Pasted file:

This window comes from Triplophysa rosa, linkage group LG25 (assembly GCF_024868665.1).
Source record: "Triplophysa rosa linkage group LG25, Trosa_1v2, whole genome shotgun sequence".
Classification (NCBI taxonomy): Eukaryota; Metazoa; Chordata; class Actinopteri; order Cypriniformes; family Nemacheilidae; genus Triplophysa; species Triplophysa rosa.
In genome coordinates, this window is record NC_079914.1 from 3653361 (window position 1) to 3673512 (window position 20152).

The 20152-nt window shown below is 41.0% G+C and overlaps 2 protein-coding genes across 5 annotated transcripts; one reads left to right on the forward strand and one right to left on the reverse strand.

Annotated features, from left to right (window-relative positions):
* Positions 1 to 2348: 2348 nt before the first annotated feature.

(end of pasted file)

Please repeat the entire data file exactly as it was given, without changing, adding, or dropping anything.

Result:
This window comes from Triplophysa rosa, linkage group LG25 (assembly GCF_024868665.1).
Source record: "Triplophysa rosa linkage group LG25, Trosa_1v2, whole genome shotgun sequence".
Classification (NCBI taxonomy): Eukaryota; Metazoa; Chordata; class Actinopteri; order Cypriniformes; family Nemacheilidae; genus Triplophysa; species Triplophysa rosa.
In genome coordinates, this window is record NC_079914.1 from 3653361 (window position 1) to 3673512 (window position 20152).

The 20152-nt window shown below is 41.0% G+C and overlaps 2 protein-coding genes across 5 annotated transcripts; one reads left to right on the forward strand and one right to left on the reverse strand.

Annotated features, from left to right (window-relative positions):
* Positions 1 to 2348: 2348 nt before the first annotated feature.